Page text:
Mimi and her trademark smile.

Last October 24, 2011 a very dear friend, Mimi, passed away.  Her death was quite sudden.  None of us – her friends and family – was prepared for her sudden demise.  Mimi was a jolly person even in the midst of trying situations.   I could not recall a dull moment in her company.  We could talk on and on without noticing how the hours shifted.  She always had all kinds of stories in her pocket, so to speak.  She could brighten up a room single-handed with her witty remarks.  And yes, she never failed to make any crowd roar with laughter.  But over and above her wit and sense of humor, this woman was a jewel of a friend.  She was a loyal, honest and thoughtful friend.  Her friendship was both a blessing and a privilege.

Seeing this friend’s lifeless body that day pierced my heart.  It was a sight I never thought I would witness.  I sobbed and groaned and hoped she would wake up.  Several times I asked the Lord why Mimi had to go so soon.  The pastor in Mimi’s church offered this simple answer “It was Mimi’s time.”

I have seen death several times.  A few times I had witnessed how life was slowly snuffed out from a person.  I have gone to funerals of people I love and of those I hardly knew.   Death is not an uncharted phenomenon.  We accept with certitude that the moment life is conceived, death is inevitable, only the time and circumstance remain unforeseeable.  Despite this however, losing a love one to death is still a painful and difficult experience.   No amount of preparation can make one “pain proof.”  While life is always celebrated, death is often seen as a loss.  Hence, people mourn for the passing of a loved one.   Albeit death is not a mystery, that which follows it remains an object of curiosity for many.   This is why people of different beliefs try all kinds of concoctions,  listen to a plethora of opinions and speculations about life after death to understand what lies beyond.  Unfortunately however, most tend to obfuscate rather than illuminate.  When our minds try to grasp things that are beyond our league we end up more confused than enlightened.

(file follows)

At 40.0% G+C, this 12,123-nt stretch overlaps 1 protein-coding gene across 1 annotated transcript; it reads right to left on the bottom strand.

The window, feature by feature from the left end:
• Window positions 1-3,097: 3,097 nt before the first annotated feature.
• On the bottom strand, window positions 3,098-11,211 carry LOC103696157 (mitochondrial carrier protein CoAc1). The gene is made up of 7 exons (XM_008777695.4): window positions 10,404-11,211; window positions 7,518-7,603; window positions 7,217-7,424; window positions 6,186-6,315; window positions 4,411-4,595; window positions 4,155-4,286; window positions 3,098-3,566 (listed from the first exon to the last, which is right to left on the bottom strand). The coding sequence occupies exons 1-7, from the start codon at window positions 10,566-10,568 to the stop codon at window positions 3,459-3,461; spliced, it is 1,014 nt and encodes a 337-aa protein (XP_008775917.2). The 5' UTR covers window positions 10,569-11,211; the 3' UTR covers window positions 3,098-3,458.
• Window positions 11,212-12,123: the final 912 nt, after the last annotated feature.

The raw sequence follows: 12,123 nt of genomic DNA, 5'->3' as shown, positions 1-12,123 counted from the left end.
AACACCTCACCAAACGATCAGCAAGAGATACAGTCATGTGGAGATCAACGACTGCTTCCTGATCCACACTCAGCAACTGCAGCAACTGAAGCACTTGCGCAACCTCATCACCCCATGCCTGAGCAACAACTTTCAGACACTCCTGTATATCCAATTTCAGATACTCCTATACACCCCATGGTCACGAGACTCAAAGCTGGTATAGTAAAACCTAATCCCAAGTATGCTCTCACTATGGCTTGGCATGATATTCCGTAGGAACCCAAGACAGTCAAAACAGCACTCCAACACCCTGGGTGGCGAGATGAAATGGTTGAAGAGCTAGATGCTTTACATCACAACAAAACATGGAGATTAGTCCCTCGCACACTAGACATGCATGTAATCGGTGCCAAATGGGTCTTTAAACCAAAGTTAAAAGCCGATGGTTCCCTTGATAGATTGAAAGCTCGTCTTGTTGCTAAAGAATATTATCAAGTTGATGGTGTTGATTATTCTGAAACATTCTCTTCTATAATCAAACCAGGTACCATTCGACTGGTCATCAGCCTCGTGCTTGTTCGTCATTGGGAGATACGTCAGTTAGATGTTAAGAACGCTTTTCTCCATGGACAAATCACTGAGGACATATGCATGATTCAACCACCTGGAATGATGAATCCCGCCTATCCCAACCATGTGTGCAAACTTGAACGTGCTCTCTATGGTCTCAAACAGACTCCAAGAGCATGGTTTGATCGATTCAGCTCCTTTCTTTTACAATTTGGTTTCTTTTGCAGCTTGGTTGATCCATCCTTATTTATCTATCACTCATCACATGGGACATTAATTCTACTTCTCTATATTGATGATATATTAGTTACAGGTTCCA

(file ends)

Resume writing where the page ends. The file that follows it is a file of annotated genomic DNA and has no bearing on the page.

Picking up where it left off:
The best way to understand life or death and what lies beyond is to look at it from the view of the Author of Life  himself.  Isaiah 44:24 gives us an obvious clue.  He has made known the mysteries surrounding life from the very beginning.  God had already laid down his plans and thoughts on the pages of Scripture.   As early as Creation, the Bible shows us,  God did not only exhibit His might and creativity, but also His very intention for creating us humans.  Creation was not complete without the man and the woman.  It was only after   Adam and Eve were formed that God looked at everything He made and said “It was very good.”[1]   God was so satisfied with everything that He saw.  All was perfect, and so were Adam and Eve.  Then  He gave them the authority to rule over all that He had made, the beasts and vegetation. [2] And let me emphasize, it was to them alone that the command and authority to subdue were given.